In response to the failings of the 1995 act, legislation was introduced in 2002 with the intention of further restricting the scope for introducing irrelevant sexual history evidence to attack the character of rape victims. Sadly it’s had entirely the opposite effect: the number of applications to introduce prohibited evidence more than tripled to being made in almost 75% of cases, and only 3% are refused. Under the 2002 act the application has to be made in writing two weeks before the trial and as such it’s become a standard part of a defence lawyer’s prep before a rape trial. They’re made as detailed as possible in the hope that at least some pieces of evidence or lines of questioning are permitted.

In reality at least 7 in every 10 rape victims who goes to court will be asked intimate sexual questions which could relate to: their mental health, their virginity (particularly in cases of teenage victims and including the contents of a medical report which states the absence of a hymen); their sexual preferences; their previous sexual partners; their recent sexual activity with the accused or others; their apparent “willingness” to have sex with the accused as demonstrated by accompanying him to a party, giving him their phone number or getting into a taxi with him; their use of alcohol or drugs; past allegations of sexual assault, unwillingness to report the assault to police or to have a medical exam. As recently as 2009, a rape victim at Edinburgh High Court became distressed and ran from the courtroom while she was being questioned about her sexual history. In a stunning display of the justice system’s callousness towards raped women, she was brought back to court, arrested and spent the night in a prison cell for failing to deliver her evidence. Lawyers are under no misapprehensions about why they introduce sexual history evidence: they are perfectly aware that the more they can portray the victim as a “lying slut” the more likely the jury is to disbelieve her and acquit. and still, sexual history evidence continues to make it to trial in the absence of any application to allow it.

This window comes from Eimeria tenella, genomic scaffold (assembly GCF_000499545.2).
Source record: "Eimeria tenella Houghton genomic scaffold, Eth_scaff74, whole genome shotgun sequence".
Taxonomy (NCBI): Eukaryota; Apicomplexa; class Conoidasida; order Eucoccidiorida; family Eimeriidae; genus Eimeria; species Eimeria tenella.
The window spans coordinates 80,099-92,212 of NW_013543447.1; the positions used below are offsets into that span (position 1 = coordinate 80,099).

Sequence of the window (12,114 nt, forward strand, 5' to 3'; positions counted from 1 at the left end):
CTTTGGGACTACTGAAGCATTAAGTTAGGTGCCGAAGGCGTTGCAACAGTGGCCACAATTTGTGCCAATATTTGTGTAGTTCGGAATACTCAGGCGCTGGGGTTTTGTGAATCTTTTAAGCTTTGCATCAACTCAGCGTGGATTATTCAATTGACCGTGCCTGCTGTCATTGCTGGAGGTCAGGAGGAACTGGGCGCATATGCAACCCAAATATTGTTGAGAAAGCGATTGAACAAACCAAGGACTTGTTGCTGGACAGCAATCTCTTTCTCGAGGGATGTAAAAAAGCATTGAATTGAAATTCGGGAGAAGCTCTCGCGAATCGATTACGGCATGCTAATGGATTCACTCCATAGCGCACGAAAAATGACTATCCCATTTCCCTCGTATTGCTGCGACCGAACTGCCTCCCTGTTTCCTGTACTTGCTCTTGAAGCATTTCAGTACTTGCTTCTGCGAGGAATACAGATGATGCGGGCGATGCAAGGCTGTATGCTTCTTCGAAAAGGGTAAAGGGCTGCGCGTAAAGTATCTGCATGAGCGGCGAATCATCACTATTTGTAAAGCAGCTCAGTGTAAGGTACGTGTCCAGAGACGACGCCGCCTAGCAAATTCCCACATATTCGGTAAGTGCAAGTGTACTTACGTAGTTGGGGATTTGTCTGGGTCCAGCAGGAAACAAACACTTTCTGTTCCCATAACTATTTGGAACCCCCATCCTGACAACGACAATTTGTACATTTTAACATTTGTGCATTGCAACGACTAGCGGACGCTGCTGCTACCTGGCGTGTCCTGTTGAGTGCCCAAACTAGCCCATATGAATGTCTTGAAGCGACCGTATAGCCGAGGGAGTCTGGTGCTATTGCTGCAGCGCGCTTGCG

The ordeal that Ched Evans’ victim experienced in court is one shared by the vast majority of rape victims whose rapists are prosecuted. Try as we might, it’s not possible to legislate away an ingrained structural hatred of women that pervades the courts, the press and the public. As well-meaning as #IBelieveHer no doubt is, on its own a twitter hashtag will do little for public opinion when what is needed is a sustained campaign of education that begins in schools as well as, to be frank, a thorough purge of our ageing male judiciary. For as long as women who are raped continue to be considered liars by default, for as long as their previous consent to sex is taken as continuing consent, they’ll still be degraded and retraumatised by the institutions and individuals who ought to be administering justice.